Think fast. How do you measure the success of your marketing strategies? If you need to digest this question for longer than two seconds, then there’s a high likelihood that your marketing strategy is based on non-quantifiable metrics.
Gone are the days when marketers could only rely on light data when analyzing and evaluating the performance of our successes and failures. Technology has advanced, and digital marketing is heading in the same direction.
Data-fluent marketers are more likely to succeed than those who follow their guts alone. Here’s why.
Growing Emphasis on Data-Driven Marketing
Just a few years ago, data-driven marketing was considered to be just a novel story, possibly something that would never come to fruition. Today, the industry’s attitude has greatly evolved. Analytics have become an integral part of all marketing decision making, from media buys to messaging emphases to overall strategies. And marketers appreciate the need for data-driven marketing strategies, unlike in the past.
Some 69% of marketers intend to increase their budgets for data-driven marketing in the year ahead, according to a report from the Global Alliance of Data Driven Marketing Associations. What’s more, 77% of digital marketers have total confidence in the data-driven approach. Approximately 49% of marketers believe that data-driven marketing maximizes effectiveness as far as strategy implementation is concerned. And a further 20% hold the opinion that data-driven marketing is integral in creating an alignment with consumer preferences.
Data-driven marketing strategies demand that practitioners develop comprehensive, definitive, end-to-end knowledge when it comes to their companies’ operations and audience engagement. Today’s marketers, in turn, are emphasizing heavy data in order to make sure their marketing efforts bear maximum fruit at minimum cost.
The Importance of Measuring the Most Relevant Data
It’s all too easy to focus on the wrong metrics. Sometimes what seems to you to be an indication of brand or business health turns out to be totally irrelevant.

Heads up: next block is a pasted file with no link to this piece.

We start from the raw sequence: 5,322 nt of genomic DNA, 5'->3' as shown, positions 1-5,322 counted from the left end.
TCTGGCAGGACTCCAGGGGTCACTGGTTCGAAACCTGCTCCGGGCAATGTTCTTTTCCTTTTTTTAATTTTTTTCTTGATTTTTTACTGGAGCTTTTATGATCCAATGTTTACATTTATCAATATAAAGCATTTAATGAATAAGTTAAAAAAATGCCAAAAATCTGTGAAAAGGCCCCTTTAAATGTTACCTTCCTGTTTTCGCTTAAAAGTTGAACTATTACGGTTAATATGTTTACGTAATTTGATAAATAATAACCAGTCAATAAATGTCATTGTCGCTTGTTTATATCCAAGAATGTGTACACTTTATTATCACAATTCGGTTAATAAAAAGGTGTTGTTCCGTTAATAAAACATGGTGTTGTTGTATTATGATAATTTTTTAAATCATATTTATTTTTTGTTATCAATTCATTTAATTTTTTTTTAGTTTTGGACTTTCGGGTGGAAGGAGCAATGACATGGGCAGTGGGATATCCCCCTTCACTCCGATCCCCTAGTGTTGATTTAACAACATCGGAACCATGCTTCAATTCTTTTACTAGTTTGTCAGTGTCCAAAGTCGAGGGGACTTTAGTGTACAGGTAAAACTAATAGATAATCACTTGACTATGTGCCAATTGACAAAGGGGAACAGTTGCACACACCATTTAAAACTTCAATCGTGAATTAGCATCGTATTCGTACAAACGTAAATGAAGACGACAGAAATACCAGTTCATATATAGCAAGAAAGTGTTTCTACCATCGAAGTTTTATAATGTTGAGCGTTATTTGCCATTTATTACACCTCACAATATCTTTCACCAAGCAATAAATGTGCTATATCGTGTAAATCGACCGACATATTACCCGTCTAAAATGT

As a hypothetical example, let’s say you notice that traffic on your new Chinese-language site has dropped in the beginning of February. You start to suspect that your search ads haven’t been performing as well as expected and attribute the problem to another search engine algorithm change.
Just as you are about to pull the plug on your ad campaigns, you realize that the reason for the traffic drop was that the Chinese New Year took place in the first two weeks of February and few of your anticipated visitors were active on the web for much of that time. You keep your ad campaigns in place and, soon enough, your site traffic returns to your expected levels as the celebrations wind down.
Sometimes “vanity metrics” like social media follower counts, email list size and article page views can be likewise misleading. While KPIs like these can impress executives who are over-fixated on being “impressive” on a surface level, they rarely correlate with any type of genuine business success.
In this sense, a far more reliable metric of your campaign’s success may be average session duration or pages per session instead. Unlike site traffic, this type of content engagement data is likely to be a far more effective predictor of lead conversions.
On the other hand, when you focus too much on your “website analytics,” at the expense of your broader analytics data, you are unnecessarily limiting your understanding of your marketing performance. Website analytics allow you to measure only some aspects of your site’s performance, so they’re inherently limited.
Keeping these silos up likewise cripples your efforts to accurately measure your effectiveness and identify the key metrics to focus on and optimize in order to ensure sustained success.
The trouble is, you might not always know when you’re fixating on an analytics “red herring.” It is important to constantly ask yourself whether your marketing measurement efforts reflect the reality on the ground, or if you are simply lying to yourself.
Website Analytics Are Too Limited